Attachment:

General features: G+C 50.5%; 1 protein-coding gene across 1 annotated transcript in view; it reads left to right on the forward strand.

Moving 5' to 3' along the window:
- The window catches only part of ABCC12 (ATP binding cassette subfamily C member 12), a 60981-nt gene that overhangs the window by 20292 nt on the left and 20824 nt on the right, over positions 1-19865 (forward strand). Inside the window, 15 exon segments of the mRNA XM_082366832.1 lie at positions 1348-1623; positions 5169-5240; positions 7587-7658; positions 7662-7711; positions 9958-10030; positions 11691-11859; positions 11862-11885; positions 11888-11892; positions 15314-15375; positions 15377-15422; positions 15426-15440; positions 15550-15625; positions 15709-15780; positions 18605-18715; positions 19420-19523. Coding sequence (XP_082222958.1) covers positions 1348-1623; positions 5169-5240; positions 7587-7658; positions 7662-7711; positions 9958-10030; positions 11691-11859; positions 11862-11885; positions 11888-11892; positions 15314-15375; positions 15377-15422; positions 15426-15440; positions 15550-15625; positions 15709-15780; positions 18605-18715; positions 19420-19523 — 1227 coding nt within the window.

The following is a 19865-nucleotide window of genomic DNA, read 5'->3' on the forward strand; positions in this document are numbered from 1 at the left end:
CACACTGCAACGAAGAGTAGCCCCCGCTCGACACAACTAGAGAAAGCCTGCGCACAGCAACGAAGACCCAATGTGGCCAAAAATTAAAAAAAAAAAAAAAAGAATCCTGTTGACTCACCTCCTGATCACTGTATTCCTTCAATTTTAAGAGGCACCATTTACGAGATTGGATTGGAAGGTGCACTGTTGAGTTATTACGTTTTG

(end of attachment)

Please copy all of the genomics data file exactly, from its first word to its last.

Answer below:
General features: G+C 50.5%; 1 protein-coding gene across 1 annotated transcript in view; it reads left to right on the forward strand.

Moving 5' to 3' along the window:
- The window catches only part of ABCC12 (ATP binding cassette subfamily C member 12), a 60981-nt gene that overhangs the window by 20292 nt on the left and 20824 nt on the right, over positions 1-19865 (forward strand). Inside the window, 15 exon segments of the mRNA XM_082366832.1 lie at positions 1348-1623; positions 5169-5240; positions 7587-7658; positions 7662-7711; positions 9958-10030; positions 11691-11859; positions 11862-11885; positions 11888-11892; positions 15314-15375; positions 15377-15422; positions 15426-15440; positions 15550-15625; positions 15709-15780; positions 18605-18715; positions 19420-19523. Coding sequence (XP_082222958.1) covers positions 1348-1623; positions 5169-5240; positions 7587-7658; positions 7662-7711; positions 9958-10030; positions 11691-11859; positions 11862-11885; positions 11888-11892; positions 15314-15375; positions 15377-15422; positions 15426-15440; positions 15550-15625; positions 15709-15780; positions 18605-18715; positions 19420-19523 — 1227 coding nt within the window.

The following is a 19865-nucleotide window of genomic DNA, read 5'->3' on the forward strand; positions in this document are numbered from 1 at the left end:
CACACTGCAACGAAGAGTAGCCCCCGCTCGACACAACTAGAGAAAGCCTGCGCACAGCAACGAAGACCCAATGTGGCCAAAAATTAAAAAAAAAAAAAAAAGAATCCTGTTGACTCACCTCCTGATCACTGTATTCCTTCAATTTTAAGAGGCACCATTTACGAGATTGGATTGGAAGGTGCACTGTTGAGTTATTACGTTTTG